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I think this would be a wonderfully instructive question to people who are new to tube amplifiers. In short, how do I know that it's time to change a tube, and what's a good strategy for figuring out which one to change (preamp vs power vs rectifier)?

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thanks for all the great advice this helps as I am at the point of wanting to blow my Blues deluxe to bits... this being said after playing a huge gig and my amp just not sounding the way I want....this makes for a night of hard work and little to no fun within. – user6561 Jun 30 '13 at 19:52
I think it's time to change the tubes when the amp looses its lively sound. its dementionality. bad tubes will result in a drab sounding guitar tone in other words a tele will lose its twang. – user6798 Aug 2 '13 at 2:30
I usually change them when they stop glowing. – Austin Mullins Jun 20 '14 at 11:58

7 Answers 7

up vote 15 down vote accepted

An important thing to note is the different types of valves can be changed independently of each other; eg: if you change the preamp valves you need not change the power amp valves etc.

With power amp valves you will notice very quickly when one or more have gone. The amp will give out noticeable and unpleasant tones/white noises and will be reduced in power; the glow that a healthy valve gives off may be different in colour or gone altogether, there may even be flames in the blown valves, which is pretty hard to miss. When changing power amp valves ensure that the amp has been cut off from the power for some time before you start, valves store a lot of power and can be dangerous if removed straight away.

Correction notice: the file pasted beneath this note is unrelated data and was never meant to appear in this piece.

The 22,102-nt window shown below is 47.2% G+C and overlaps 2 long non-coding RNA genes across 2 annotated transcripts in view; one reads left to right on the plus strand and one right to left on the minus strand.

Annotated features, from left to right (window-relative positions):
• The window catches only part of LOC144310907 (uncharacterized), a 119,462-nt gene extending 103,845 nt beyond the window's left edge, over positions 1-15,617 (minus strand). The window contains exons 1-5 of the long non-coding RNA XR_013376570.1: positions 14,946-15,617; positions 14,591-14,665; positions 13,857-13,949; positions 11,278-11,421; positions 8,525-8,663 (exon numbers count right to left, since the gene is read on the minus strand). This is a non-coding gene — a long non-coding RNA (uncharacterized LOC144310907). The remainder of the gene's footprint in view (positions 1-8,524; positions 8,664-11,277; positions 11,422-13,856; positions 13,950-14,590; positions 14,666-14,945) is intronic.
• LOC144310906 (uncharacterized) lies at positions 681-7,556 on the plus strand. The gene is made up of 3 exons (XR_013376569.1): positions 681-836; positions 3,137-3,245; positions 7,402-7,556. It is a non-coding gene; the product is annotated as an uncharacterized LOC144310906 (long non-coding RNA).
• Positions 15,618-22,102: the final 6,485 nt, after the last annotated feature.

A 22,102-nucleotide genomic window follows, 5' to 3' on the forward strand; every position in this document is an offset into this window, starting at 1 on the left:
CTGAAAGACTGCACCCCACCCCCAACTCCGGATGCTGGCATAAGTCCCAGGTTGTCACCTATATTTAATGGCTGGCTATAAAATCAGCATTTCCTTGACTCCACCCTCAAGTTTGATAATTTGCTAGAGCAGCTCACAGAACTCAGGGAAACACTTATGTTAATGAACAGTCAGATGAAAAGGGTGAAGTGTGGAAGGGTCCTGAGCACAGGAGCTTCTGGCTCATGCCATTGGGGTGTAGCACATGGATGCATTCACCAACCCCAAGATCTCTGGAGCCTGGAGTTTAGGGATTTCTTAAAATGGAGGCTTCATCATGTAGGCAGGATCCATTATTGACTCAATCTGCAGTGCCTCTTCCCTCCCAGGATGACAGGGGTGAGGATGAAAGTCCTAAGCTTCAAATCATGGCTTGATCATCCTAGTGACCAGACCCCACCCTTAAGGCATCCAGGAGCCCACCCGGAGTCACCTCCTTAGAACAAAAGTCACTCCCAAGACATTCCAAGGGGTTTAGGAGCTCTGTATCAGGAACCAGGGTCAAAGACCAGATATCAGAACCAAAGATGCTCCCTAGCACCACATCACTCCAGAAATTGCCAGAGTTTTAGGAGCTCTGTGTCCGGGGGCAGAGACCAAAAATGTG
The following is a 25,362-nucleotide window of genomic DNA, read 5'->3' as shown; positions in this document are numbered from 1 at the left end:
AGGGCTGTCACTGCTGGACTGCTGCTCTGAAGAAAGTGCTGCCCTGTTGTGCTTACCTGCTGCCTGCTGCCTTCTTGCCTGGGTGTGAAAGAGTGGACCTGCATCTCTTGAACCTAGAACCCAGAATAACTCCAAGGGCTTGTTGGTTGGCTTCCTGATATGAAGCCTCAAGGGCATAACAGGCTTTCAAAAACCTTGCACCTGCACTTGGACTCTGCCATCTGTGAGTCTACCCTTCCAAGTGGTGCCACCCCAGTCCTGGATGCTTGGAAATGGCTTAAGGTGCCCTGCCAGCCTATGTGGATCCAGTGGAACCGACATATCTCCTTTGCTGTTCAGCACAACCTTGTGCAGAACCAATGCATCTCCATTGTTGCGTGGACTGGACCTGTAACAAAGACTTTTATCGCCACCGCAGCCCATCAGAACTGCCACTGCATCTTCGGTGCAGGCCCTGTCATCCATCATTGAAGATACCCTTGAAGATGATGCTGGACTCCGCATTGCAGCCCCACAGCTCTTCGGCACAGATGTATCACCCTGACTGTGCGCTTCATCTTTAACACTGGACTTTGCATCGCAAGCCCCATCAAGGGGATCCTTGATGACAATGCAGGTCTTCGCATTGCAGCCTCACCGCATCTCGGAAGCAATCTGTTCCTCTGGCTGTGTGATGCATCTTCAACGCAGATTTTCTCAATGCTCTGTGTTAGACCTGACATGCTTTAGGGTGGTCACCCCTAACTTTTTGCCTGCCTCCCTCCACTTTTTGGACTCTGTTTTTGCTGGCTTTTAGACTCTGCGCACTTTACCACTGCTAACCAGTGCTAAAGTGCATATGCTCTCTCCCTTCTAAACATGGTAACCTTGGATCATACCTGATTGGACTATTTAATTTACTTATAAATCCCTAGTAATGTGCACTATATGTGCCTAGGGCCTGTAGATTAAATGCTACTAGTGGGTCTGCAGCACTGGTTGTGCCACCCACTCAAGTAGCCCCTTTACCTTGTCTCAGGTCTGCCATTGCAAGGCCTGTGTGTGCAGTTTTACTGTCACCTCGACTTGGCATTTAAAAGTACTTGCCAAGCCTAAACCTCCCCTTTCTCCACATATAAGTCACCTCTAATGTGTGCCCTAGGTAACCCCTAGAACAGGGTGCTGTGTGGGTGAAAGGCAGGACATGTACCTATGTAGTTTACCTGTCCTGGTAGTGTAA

Preamp valves tend to last many times longer than power valves; so check the power valves first if they look ok then inspect the preamp valves closely; a blown preamp valve might also give off different noises than a power amp valve; such as excess feedback and other squeaks/screeches. Also if a preamp valves goes you may not notice a reduction in power; which is another way to identify the type of valve which has gone.

A good rule of thumb is; if you get a drastic change in tone or hum from your amp; or it wont power on at all; its time to check the valves. If the valves look ok check all the cables carrying signals to the amp including the effects loop; if the amp wont power up check the power cable/fuses first. then check the valves. With no power its not possible to check the glow colour of a valve so look for valves which are opaque or have burn residue on them.

If you unsure take it to a dealer for a service, those this shouldn't be needed.

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"noticeable and unpleasant tones", especially on low notes which cause a "blat" sound instead of kicking you in the gut the way you expect. – Anonymous Jan 16 '11 at 21:56
Pretty sure valves don't store any power, that's the function of the capacitors in the circuit. That said, it's still a good idea to unplug the amp entirely and let it sit for a few minutes before sticking your hand in there. Any good-sized caps should have "bleeder" resistors to dissipate their charge, but these will take awhile to bring the voltage down to safe levels. It'll also give the tubes a chance to cool down so you don't burn yourself when unplugging them. – Anonymous Mar 28 '11 at 17:42